Dallas, TX Hotel Elm Fire Kills Four, Mar 1932
FOUR PERISH, FIVE HURT IN DALLAS HOTEL FIRE.
ALARM SOUNDED BY GIRL SAVES MANY LIVES.
VICTIMS TRAPPED WHILE ASLEEP IN SMALL SECOND STORY DOWNTOWN HOTEL.
Dallas, March 22. (AP) -- Four men, two of them cripples were trapped in their rooms and burned to death early today when fire swept the Elm Hotel, a small second story establishment in the downtown district. Five others were injured.
The dead were identified as:
W. H. BODENHEIMER, 55, card writer and painter.
FRANK FISHER, 45, of Chicago, laborer.
GROVER HOBSON, cripple, unable to work.
FRANK G. GRANGER, 50, of Chicago, crippled real estate and rental worker.
The injured were:
J. W. LOPER, 48, who was seriously burned on the hands, legs and head as he slid down a post to safety.
T. HALES, 51, a peddler, who also was burned on the face, arms and hands as he slid down the post.
LIGE BURPO, 45, who suffered a broken nose and broken hand when he jumped from a window.
A. W. COOK, 35, injured by a fall down a stairway.
TOM SLOAN of Lisbon, burns about the face.
HALES and LOPER were most seriously burned.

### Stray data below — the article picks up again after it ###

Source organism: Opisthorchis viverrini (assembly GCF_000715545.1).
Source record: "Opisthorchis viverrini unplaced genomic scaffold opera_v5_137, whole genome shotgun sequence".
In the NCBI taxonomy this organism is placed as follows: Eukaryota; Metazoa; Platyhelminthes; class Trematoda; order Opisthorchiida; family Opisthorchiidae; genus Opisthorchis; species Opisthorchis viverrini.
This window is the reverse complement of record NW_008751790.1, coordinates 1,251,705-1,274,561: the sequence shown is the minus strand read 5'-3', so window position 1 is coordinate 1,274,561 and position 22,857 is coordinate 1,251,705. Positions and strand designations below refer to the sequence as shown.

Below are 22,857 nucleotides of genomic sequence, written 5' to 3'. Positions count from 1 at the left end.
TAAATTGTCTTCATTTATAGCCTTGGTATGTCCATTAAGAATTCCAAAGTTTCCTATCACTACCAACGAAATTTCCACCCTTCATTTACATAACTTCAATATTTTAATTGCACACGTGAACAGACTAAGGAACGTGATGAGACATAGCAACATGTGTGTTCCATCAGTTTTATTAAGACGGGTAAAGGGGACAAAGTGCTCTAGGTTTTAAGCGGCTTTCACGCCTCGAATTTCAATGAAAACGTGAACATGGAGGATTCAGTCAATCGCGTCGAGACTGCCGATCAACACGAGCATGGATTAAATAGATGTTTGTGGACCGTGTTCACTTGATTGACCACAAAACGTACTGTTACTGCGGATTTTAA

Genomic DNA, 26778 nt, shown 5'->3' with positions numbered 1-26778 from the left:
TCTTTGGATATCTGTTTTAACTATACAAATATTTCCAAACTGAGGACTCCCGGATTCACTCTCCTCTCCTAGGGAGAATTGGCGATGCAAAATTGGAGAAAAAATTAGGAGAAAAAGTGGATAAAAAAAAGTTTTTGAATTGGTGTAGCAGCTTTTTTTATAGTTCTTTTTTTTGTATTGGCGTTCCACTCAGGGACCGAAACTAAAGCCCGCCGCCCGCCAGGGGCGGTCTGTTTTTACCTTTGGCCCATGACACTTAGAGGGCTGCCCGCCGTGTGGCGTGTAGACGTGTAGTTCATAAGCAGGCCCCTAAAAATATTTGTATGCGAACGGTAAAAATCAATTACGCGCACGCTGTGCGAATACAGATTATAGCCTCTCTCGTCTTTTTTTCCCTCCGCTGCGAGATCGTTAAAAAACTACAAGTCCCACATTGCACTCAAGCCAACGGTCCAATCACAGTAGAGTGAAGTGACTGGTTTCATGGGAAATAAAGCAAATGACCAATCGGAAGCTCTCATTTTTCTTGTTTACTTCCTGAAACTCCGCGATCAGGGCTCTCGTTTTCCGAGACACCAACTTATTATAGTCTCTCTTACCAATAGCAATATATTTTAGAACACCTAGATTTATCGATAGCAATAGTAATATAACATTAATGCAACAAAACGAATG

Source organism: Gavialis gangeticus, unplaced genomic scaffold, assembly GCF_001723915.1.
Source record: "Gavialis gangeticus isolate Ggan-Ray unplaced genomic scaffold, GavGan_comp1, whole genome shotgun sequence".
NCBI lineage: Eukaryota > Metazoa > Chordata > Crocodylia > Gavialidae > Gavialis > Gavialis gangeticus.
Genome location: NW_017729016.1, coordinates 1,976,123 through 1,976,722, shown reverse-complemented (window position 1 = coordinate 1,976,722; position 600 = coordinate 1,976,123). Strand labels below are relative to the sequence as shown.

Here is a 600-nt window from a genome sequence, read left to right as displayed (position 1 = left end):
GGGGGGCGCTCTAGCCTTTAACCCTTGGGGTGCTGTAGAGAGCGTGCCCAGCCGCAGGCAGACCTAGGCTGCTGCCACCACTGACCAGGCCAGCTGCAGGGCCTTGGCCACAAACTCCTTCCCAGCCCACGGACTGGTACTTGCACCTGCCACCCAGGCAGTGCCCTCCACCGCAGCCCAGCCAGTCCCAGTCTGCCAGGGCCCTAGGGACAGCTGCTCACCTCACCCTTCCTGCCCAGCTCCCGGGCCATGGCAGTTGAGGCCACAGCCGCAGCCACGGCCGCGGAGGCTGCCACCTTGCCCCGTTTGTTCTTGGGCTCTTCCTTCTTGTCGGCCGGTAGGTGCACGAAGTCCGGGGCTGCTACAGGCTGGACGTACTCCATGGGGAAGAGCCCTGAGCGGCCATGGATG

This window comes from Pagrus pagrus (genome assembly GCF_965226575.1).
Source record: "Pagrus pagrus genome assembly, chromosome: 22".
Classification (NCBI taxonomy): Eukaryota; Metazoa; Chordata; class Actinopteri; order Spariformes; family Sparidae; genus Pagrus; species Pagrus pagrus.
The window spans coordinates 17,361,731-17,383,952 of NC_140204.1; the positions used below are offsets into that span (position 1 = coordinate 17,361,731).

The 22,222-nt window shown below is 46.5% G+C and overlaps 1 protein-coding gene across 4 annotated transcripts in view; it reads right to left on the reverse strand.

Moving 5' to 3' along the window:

Girl Sounds Alarm.
W. S. HUNTER, proprietor of the hotel said there were 22 occupants and all escaped except the four men who died in their rooms.
ETHEL HAZELWOOD, 11, awakened and discovered the flames. She ran from room to room arousing the other sleepers. Her father, I. L. HAZELWOOD, and his wife escaped down a stairway.
A man, who occupied a room next to the kitchen where the blaze started, attempted to flee down the stairway but found his way blocked by flames. The men burned to death were trapped in their rooms with the exception of GRANGER, who was found near a window in a room that had been occupied by LOPER and HALES.
The hotel occupied the second floor of the building. Underneath were a furniture store and a cafe, in one of which the fire apparently began.
The hotel fire was the second of the night. Five firemen were injured when two trucks collided on their was to a blaze in Oak Cliff. Several persons living on the second floor of a business building escaped unhurt.
Abilene Daily Reporter Texas 1932-03-22